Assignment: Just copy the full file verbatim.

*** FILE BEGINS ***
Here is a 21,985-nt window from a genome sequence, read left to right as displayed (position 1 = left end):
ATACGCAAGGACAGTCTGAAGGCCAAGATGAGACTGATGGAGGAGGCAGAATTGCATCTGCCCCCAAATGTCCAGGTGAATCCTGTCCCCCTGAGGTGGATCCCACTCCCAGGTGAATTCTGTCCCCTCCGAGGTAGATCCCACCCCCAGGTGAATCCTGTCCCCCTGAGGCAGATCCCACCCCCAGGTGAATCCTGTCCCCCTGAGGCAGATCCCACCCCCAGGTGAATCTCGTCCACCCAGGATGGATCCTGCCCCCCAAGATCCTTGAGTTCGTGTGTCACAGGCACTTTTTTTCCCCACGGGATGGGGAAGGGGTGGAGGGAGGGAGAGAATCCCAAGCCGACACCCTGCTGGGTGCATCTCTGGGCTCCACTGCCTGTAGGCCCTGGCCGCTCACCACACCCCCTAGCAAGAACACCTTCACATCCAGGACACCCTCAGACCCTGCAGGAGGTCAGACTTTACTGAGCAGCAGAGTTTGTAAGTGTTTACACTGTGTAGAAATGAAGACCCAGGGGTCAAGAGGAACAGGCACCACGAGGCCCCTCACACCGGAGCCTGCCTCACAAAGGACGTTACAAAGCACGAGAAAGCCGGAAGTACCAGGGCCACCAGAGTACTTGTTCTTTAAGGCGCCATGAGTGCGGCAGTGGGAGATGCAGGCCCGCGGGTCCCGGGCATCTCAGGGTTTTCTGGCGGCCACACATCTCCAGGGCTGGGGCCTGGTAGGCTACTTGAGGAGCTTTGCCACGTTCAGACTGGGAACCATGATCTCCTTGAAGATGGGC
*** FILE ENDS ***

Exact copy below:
Here is a 21,985-nt window from a genome sequence, read left to right as displayed (position 1 = left end):
ATACGCAAGGACAGTCTGAAGGCCAAGATGAGACTGATGGAGGAGGCAGAATTGCATCTGCCCCCAAATGTCCAGGTGAATCCTGTCCCCCTGAGGTGGATCCCACTCCCAGGTGAATTCTGTCCCCTCCGAGGTAGATCCCACCCCCAGGTGAATCCTGTCCCCCTGAGGCAGATCCCACCCCCAGGTGAATCCTGTCCCCCTGAGGCAGATCCCACCCCCAGGTGAATCTCGTCCACCCAGGATGGATCCTGCCCCCCAAGATCCTTGAGTTCGTGTGTCACAGGCACTTTTTTTCCCCACGGGATGGGGAAGGGGTGGAGGGAGGGAGAGAATCCCAAGCCGACACCCTGCTGGGTGCATCTCTGGGCTCCACTGCCTGTAGGCCCTGGCCGCTCACCACACCCCCTAGCAAGAACACCTTCACATCCAGGACACCCTCAGACCCTGCAGGAGGTCAGACTTTACTGAGCAGCAGAGTTTGTAAGTGTTTACACTGTGTAGAAATGAAGACCCAGGGGTCAAGAGGAACAGGCACCACGAGGCCCCTCACACCGGAGCCTGCCTCACAAAGGACGTTACAAAGCACGAGAAAGCCGGAAGTACCAGGGCCACCAGAGTACTTGTTCTTTAAGGCGCCATGAGTGCGGCAGTGGGAGATGCAGGCCCGCGGGTCCCGGGCATCTCAGGGTTTTCTGGCGGCCACACATCTCCAGGGCTGGGGCCTGGTAGGCTACTTGAGGAGCTTTGCCACGTTCAGACTGGGAACCATGATCTCCTTGAAGATGGGC